I can see by the recipe that the ingrediants are in order to make a great pizza. I know canadave does his homework on his recipes. The reason that you're dough seemed a little wet was because you used a flour other than high gluten. At 63% hydration it will be above the recommended ranges for an all purpose or a bread flour.  This makes for a very soft dough and difficult to handle at times. As you can tell it is still possible to get an excellent pizza even though you exceeded the hydration ranges. I assume the addition of the VWG helped.  I have had to re-ball a dough after it was stretched poorly and damaged the Gluten structure. This usually happens with higher hydration doughs or a over fermented dough(not the case for you). The dough ball can be covered and left out on the counter for maybe an hour and should be ready to be restretched. It is no surprise that the dough continued to rise in the refridge, the yeast is active and will remain that way until it reaches temperature extremes. The fact that you're finished dough temperature was so low 60F, is why you were able to go 48 hrs let it rise 3 hrs back in the refridge for 12 and warm to room temperature for 1/2 hour. A finished dough temp of 60F may be able to last a week in the fridge. I am glad to hear it turned out great for you, this happened to me recently. I made a better than normal pizza, the only thing i did differently was i let it ferment in fridge for 48 hours vs my usuall 24 hours. This may have contributed to you're great finished crust.   Chiguy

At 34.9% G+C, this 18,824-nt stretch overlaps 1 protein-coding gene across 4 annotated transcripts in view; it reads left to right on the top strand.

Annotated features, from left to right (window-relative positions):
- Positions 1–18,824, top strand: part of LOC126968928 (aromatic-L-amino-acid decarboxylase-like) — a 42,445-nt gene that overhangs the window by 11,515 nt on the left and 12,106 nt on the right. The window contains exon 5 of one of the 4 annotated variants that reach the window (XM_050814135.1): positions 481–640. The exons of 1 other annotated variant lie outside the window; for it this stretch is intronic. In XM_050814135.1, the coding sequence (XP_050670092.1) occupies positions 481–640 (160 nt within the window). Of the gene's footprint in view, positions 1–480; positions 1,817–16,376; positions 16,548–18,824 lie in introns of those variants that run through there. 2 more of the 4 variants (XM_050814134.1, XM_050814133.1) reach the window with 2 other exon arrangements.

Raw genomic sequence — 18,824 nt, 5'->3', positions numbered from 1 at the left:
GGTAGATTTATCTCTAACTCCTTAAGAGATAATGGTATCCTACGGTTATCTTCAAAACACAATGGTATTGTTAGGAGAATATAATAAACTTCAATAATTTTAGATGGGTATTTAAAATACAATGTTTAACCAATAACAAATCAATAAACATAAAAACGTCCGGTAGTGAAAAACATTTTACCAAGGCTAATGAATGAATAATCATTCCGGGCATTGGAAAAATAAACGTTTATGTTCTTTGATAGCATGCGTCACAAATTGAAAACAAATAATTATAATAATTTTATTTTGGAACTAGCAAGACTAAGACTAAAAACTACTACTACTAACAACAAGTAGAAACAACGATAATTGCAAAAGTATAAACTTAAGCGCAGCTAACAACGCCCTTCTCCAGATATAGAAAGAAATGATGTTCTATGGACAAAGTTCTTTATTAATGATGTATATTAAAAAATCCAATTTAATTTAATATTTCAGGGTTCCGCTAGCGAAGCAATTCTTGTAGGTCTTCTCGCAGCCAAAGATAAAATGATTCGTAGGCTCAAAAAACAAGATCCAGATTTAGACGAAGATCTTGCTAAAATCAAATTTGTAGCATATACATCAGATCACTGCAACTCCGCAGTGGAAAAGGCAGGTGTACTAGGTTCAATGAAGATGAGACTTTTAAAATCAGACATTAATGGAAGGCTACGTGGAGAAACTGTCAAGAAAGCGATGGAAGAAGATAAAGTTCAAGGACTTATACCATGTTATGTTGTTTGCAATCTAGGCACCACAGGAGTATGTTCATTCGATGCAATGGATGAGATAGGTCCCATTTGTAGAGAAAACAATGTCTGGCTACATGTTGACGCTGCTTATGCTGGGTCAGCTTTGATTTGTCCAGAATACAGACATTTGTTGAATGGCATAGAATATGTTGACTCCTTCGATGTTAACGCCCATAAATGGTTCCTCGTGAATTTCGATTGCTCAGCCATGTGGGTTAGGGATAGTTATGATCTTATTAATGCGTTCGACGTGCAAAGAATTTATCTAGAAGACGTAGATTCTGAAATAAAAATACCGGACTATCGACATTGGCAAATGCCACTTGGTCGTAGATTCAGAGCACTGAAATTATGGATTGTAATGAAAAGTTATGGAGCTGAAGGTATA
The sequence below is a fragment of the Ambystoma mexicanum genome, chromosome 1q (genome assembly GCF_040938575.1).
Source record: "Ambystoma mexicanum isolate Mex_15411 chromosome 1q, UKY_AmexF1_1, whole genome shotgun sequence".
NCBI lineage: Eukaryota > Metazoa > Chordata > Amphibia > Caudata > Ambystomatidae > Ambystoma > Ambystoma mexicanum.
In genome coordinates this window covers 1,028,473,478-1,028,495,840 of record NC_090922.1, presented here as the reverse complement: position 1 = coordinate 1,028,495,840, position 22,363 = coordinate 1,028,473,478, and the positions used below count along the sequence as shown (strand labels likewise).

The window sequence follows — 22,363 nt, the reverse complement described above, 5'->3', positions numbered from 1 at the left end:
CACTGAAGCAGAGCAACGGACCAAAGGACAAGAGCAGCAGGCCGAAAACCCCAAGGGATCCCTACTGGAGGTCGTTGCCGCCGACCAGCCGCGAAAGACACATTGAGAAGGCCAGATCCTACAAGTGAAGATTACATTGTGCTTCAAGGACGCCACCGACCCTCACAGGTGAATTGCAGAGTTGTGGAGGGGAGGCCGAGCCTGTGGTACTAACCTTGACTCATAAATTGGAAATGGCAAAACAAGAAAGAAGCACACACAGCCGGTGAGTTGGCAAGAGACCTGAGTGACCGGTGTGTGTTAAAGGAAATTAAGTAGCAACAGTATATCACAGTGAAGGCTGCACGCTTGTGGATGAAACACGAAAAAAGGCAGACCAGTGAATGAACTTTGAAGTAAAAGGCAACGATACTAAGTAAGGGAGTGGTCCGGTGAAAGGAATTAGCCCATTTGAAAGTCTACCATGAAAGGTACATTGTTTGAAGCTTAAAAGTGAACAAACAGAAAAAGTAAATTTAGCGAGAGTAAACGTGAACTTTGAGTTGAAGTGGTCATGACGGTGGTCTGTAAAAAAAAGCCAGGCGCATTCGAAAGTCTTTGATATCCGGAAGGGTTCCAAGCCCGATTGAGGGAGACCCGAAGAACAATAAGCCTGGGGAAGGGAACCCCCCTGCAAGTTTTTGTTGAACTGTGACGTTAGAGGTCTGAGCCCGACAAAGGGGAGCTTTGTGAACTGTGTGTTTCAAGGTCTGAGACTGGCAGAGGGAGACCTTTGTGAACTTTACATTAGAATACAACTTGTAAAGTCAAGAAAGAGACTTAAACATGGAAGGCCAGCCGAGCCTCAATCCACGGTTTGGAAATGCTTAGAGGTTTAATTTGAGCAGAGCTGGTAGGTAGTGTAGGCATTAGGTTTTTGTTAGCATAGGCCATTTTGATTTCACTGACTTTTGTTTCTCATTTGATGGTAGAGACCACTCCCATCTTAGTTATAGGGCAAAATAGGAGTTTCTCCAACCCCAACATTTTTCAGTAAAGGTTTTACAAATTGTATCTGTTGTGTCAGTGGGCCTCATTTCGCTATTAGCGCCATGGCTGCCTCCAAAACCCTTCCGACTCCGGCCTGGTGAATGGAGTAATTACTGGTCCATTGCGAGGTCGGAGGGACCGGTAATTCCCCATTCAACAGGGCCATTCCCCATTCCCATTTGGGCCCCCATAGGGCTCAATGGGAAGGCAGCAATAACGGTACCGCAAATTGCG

« Last Edit: January 03, 2006, 09:27:46 PM by chiguy »

Offline Pete-zza

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Re: Question on dough structure.
« Reply #2 on: January 03, 2006, 09:00:29 PM »